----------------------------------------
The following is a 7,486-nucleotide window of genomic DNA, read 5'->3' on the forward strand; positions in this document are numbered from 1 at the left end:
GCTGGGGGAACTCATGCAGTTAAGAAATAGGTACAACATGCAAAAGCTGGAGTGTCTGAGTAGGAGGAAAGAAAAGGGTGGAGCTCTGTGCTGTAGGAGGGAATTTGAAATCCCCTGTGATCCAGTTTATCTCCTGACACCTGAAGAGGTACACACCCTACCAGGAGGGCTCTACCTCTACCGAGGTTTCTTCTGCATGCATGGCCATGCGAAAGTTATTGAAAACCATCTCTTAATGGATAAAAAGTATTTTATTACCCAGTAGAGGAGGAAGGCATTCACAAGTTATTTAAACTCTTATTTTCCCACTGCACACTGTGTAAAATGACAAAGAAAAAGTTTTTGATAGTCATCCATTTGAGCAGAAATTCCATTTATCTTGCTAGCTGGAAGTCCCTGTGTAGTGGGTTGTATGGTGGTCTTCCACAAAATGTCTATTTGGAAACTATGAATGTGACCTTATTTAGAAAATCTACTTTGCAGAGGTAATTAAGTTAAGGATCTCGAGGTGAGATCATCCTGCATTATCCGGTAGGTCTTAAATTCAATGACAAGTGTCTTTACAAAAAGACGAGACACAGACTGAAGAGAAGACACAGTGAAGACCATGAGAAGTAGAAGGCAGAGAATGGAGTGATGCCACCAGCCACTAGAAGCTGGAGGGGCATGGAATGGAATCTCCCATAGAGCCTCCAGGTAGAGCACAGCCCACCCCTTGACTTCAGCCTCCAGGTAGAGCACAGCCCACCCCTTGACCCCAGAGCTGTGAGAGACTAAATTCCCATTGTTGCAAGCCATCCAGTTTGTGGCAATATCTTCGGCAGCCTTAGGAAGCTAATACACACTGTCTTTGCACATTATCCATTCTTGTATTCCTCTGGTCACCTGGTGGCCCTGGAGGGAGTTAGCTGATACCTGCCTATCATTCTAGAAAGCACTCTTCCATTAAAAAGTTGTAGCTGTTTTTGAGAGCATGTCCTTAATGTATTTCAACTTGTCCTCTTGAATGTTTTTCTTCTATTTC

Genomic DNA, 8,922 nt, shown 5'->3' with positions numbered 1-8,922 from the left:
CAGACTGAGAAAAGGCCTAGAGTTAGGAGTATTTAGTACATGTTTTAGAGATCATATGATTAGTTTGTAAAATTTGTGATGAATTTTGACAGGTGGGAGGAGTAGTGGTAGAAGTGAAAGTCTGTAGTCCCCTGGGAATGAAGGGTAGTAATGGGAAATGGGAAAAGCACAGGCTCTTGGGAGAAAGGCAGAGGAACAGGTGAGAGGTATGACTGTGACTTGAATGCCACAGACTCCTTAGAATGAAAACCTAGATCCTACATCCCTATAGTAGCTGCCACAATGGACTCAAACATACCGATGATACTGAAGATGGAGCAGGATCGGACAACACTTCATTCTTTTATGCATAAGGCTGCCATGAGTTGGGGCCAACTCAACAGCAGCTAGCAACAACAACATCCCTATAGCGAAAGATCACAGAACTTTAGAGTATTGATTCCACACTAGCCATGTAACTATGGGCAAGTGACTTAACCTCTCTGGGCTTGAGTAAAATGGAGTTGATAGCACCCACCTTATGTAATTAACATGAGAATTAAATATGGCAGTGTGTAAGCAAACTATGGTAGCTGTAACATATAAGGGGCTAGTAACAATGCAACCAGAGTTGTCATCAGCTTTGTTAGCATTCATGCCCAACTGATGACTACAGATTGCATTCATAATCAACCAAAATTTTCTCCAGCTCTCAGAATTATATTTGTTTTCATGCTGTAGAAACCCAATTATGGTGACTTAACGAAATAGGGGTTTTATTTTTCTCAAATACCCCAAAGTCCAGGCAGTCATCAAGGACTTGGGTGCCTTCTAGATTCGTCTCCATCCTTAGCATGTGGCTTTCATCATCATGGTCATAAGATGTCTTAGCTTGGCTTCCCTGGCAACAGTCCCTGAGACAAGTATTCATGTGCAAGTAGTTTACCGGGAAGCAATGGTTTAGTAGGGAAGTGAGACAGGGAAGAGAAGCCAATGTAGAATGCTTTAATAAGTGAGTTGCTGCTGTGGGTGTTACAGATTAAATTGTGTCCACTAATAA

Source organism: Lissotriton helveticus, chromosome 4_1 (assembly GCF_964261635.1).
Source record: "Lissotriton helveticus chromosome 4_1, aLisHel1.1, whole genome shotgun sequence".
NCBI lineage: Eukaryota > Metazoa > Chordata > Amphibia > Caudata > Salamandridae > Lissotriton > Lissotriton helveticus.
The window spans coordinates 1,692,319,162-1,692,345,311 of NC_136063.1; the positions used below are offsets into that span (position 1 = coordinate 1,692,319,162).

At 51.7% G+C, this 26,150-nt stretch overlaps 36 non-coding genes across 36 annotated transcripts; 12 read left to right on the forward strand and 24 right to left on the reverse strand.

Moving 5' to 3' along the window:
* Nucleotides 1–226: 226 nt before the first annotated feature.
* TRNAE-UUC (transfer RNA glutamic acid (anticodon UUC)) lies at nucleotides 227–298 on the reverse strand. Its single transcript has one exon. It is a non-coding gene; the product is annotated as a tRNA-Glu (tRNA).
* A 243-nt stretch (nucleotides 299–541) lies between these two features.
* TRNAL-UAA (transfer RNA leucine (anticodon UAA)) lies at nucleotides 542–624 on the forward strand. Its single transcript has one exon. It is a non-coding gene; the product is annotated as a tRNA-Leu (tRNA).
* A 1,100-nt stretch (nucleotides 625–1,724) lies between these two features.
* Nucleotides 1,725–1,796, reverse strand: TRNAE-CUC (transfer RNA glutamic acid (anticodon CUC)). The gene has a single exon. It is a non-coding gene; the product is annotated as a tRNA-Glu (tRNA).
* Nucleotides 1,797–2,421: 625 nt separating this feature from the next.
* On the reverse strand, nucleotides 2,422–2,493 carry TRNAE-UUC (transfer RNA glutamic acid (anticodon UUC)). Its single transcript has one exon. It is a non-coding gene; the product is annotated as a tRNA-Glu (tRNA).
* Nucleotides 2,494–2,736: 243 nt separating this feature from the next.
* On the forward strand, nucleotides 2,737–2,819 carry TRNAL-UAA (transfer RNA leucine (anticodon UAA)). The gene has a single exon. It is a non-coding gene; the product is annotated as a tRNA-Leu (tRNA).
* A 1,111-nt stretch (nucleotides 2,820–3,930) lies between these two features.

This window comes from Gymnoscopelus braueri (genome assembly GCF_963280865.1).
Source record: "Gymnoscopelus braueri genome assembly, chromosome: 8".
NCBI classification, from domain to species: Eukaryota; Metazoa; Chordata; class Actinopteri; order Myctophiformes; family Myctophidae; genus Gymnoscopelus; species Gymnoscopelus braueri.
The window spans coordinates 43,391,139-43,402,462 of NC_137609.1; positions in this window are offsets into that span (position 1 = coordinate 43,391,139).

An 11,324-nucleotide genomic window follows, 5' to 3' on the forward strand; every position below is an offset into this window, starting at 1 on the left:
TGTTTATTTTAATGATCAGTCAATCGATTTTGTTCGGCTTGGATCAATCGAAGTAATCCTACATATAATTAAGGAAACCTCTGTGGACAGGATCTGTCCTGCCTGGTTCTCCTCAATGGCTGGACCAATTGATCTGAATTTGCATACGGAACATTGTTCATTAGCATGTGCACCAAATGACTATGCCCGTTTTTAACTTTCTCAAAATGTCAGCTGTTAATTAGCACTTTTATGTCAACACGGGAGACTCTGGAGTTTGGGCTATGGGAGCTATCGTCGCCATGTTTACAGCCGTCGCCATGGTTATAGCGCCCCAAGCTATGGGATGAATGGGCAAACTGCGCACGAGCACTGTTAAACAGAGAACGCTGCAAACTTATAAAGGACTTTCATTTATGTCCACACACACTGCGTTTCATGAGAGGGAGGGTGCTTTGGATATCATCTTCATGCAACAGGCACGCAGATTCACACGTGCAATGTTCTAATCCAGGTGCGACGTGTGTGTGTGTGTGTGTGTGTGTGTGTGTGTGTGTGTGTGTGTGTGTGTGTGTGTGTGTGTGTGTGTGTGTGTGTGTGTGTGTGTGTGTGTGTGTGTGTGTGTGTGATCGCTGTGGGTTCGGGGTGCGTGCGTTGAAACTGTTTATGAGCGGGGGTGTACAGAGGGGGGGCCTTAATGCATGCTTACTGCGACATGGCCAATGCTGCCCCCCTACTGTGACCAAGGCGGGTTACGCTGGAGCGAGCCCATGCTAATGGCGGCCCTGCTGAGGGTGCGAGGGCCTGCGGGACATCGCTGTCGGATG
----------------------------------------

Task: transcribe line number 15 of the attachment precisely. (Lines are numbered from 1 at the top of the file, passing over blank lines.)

* A 1,100-nt stretch (nucleotides 625–1,724) lies between these two features.